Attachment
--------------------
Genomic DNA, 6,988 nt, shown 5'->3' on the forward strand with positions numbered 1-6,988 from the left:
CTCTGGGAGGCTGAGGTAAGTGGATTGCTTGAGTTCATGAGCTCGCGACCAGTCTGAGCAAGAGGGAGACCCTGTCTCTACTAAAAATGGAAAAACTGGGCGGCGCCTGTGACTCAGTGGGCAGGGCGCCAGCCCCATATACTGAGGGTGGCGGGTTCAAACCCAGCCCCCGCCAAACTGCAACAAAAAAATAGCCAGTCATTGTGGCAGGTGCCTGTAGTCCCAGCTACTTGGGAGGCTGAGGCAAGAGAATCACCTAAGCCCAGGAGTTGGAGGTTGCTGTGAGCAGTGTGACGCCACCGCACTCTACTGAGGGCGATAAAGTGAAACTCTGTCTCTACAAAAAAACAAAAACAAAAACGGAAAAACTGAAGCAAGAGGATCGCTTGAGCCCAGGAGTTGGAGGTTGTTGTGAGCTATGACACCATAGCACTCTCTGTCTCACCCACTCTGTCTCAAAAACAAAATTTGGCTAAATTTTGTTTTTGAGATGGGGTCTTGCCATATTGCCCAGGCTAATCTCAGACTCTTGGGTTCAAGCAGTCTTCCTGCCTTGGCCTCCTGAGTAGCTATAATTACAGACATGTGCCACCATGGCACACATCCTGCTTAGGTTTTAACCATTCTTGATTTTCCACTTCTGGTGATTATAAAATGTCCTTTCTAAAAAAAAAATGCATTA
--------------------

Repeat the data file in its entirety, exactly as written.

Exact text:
Genomic DNA, 6,988 nt, shown 5'->3' on the forward strand with positions numbered 1-6,988 from the left:
CTCTGGGAGGCTGAGGTAAGTGGATTGCTTGAGTTCATGAGCTCGCGACCAGTCTGAGCAAGAGGGAGACCCTGTCTCTACTAAAAATGGAAAAACTGGGCGGCGCCTGTGACTCAGTGGGCAGGGCGCCAGCCCCATATACTGAGGGTGGCGGGTTCAAACCCAGCCCCCGCCAAACTGCAACAAAAAAATAGCCAGTCATTGTGGCAGGTGCCTGTAGTCCCAGCTACTTGGGAGGCTGAGGCAAGAGAATCACCTAAGCCCAGGAGTTGGAGGTTGCTGTGAGCAGTGTGACGCCACCGCACTCTACTGAGGGCGATAAAGTGAAACTCTGTCTCTACAAAAAAACAAAAACAAAAACGGAAAAACTGAAGCAAGAGGATCGCTTGAGCCCAGGAGTTGGAGGTTGTTGTGAGCTATGACACCATAGCACTCTCTGTCTCACCCACTCTGTCTCAAAAACAAAATTTGGCTAAATTTTGTTTTTGAGATGGGGTCTTGCCATATTGCCCAGGCTAATCTCAGACTCTTGGGTTCAAGCAGTCTTCCTGCCTTGGCCTCCTGAGTAGCTATAATTACAGACATGTGCCACCATGGCACACATCCTGCTTAGGTTTTAACCATTCTTGATTTTCCACTTCTGGTGATTATAAAATGTCCTTTCTAAAAAAAAAATGCATTA